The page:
Economic experts watching Spain don’t know how much money will be needed or precisely when, but some are near certain that Madrid will eventually seek a multibillion-euro bailout for its banks, and perhaps even for the state itself.
Prime Minister Mariano Rajoy has repeatedly said that Spain doesn’t need or want an international bailout, and the European Union, which along with the International Monetary Fund has already rescued Greece, Ireland and Portugal, also dismisses such talk.
But economists believe that Spanish banks will have to turn to the euro zone’s rescue fund, the European Financial Stability Facility (EFSF), for help in covering losses caused by a property market crash that has yet to end.
Likewise, investors are fretting about how Mr. Rajoy’s centre-right government can enforce deep austerity while reviving a recession-bound economy at the same time.
“They’re going to need EFSF money to recapitalize the banking sector,” said Carsten Brzeski, a senior economist at ING in Brussels. “I think we’ll only see a real end to the Spanish misery if the real estate market stabilizes.”
Madrid is likely to hold out for some time. “The underlying picture in Spain is dramatic, but is it dramatic in the way that it needs a bailout package tomorrow? No,” Mr. Brzeski said. “But if you look ahead, let’s say the next six months, I would not be surprised if they [the banks]have to get some kind of European support.”
Market concerns about the euro zone’s fourth-largest economy have deepened in the past week. Yields on the government’s 10-year bonds, which reflect the risk investors attach to owning Spanish debt, have risen above 6 per cent, a level that has proved a trigger point for other troubled euro zone countries.
At the moment, the EU is backing Madrid. Jean-Claude Juncker, who chairs the committee of euro zone finance ministers, said Spain is taking the necessary steps to get its economy back on track, despite a recession and unemployment at 24 per cent.
“I don’t think Spain will need any kind of external support,” Mr. Juncker said. “I would like to invite financial markets to behave in a rational way. Spain is on track.”
German Finance Minister Wolfgang Schaeuble also rejected comparisons with countries that are already on bailout programs. “The fundamental data in Spain are not comparable to those in the countries that are under a program,” he said. “Spain needs to work to win confidence, however, if the positive developments are to continue.”
Markets took fright earlier in the year when Mr. Rajoy relaxed his government’s targets for cutting the budget deficit.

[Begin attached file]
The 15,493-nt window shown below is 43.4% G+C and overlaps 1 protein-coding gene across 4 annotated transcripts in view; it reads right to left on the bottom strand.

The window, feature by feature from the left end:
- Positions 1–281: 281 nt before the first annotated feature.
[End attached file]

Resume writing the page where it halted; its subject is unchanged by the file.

However, not all economists are so pessimistic and some say the four-month-old government is starting to knuckle down to meeting the new targets, which still demand deeply unpopular austerity, and tackling the economy’s structural problems.
“We’ve seen more progress in a few days than in four months,” said Gilles Moec, a Deutsche Bank economist. “It’s a country that’s intrinsically sustainable, but it’s a country that needs to make decisions.”
Others beg to differ and fear Spain will drag in Italy, which has suffered similar problems with rising borrowing costs.
“As I look at my screen and Spain 10-year yields are up at 6 per cent – things are starting to get worrying again,” said Peter Westaway, chief economist for Europe at Vanguard, an investment management firm overseeing $1.8-trillion (U.S.) in assets.
“If they go up to 6.5 to 7 per cent, that could become very problematic, and if Italy started to go back above Spain again, then that would be really serious.”
Spain has one thing on its side. It has already raised nearly half the €86-billion ($113-billion) it needs to borrow from financial markets this year, sucking up some of the €1-trillion of cheap three-year loans that the European Central Bank has pumped into the euro zone banking sector.
This means the government could hang on for months before having to turn to the EU for help with its own funding needs.
However, that still leaves the banks. One of the critical “unknowables” for Spain is just how bad a situation its banks are in. The Spanish housing market, once a driver of the economy, has been in turmoil for more than four years, but prices still haven’t fallen as much as economists think is needed to squeeze the air out of the bubble.
Only when prices have bottomed will assessors be able to calculate how just much bad mortgage debt is sitting on the banks’ balance sheets, and therefore how much extra capital the sector requires to return it to health.